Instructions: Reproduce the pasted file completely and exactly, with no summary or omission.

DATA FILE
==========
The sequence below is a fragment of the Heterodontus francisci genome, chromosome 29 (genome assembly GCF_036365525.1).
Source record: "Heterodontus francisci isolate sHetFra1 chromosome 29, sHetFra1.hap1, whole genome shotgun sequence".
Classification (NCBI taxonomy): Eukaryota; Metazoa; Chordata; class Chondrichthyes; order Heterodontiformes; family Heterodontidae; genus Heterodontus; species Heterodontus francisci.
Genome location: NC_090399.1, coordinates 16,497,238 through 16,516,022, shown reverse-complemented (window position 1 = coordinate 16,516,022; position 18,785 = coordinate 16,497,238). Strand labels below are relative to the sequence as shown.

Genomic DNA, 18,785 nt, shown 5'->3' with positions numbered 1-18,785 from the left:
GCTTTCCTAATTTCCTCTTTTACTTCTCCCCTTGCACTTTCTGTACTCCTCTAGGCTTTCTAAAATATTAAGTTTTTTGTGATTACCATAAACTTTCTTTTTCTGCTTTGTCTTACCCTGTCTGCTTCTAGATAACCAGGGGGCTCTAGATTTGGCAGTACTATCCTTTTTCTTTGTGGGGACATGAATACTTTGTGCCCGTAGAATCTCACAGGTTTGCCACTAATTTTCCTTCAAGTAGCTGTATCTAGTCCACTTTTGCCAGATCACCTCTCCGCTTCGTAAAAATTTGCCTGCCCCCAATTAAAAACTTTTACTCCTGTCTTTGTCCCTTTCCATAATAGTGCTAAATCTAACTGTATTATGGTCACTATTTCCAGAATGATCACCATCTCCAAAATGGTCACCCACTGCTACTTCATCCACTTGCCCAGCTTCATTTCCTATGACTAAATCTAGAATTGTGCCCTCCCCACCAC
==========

The sequence below is a fragment of the Heterodontus francisci genome, chromosome 29 (genome assembly GCF_036365525.1).
Source record: "Heterodontus francisci isolate sHetFra1 chromosome 29, sHetFra1.hap1, whole genome shotgun sequence".
Classification (NCBI taxonomy): Eukaryota; Metazoa; Chordata; class Chondrichthyes; order Heterodontiformes; family Heterodontidae; genus Heterodontus; species Heterodontus francisci.
Genome location: NC_090399.1, coordinates 16,497,238 through 16,516,022, shown reverse-complemented (window position 1 = coordinate 16,516,022; position 18,785 = coordinate 16,497,238). Strand labels below are relative to the sequence as shown.

Genomic DNA, 18,785 nt, shown 5'->3' with positions numbered 1-18,785 from the left:
GCTTTCCTAATTTCCTCTTTTACTTCTCCCCTTGCACTTTCTGTACTCCTCTAGGCTTTCTAAAATATTAAGTTTTTTGTGATTACCATAAACTTTCTTTTTCTGCTTTGTCTTACCCTGTCTGCTTCTAGATAACCAGGGGGCTCTAGATTTGGCAGTACTATCCTTTTTCTTTGTGGGGACATGAATACTTTGTGCCCGTAGAATCTCACAGGTTTGCCACTAATTTTCCTTCAAGTAGCTGTATCTAGTCCACTTTTGCCAGATCACCTCTCCGCTTCGTAAAAATTTGCCTGCCCCCAATTAAAAACTTTTACTCCTGTCTTTGTCCCTTTCCATAATAGTGCTAAATCTAACTGTATTATGGTCACTATTTCCAGAATGATCACCATCTCCAAAATGGTCACCCACTGCTACTTCATCCACTTGCCCAGCTTCATTTCCTATGACTAAATCTAGAATTGTGCCCTCCCCACCAC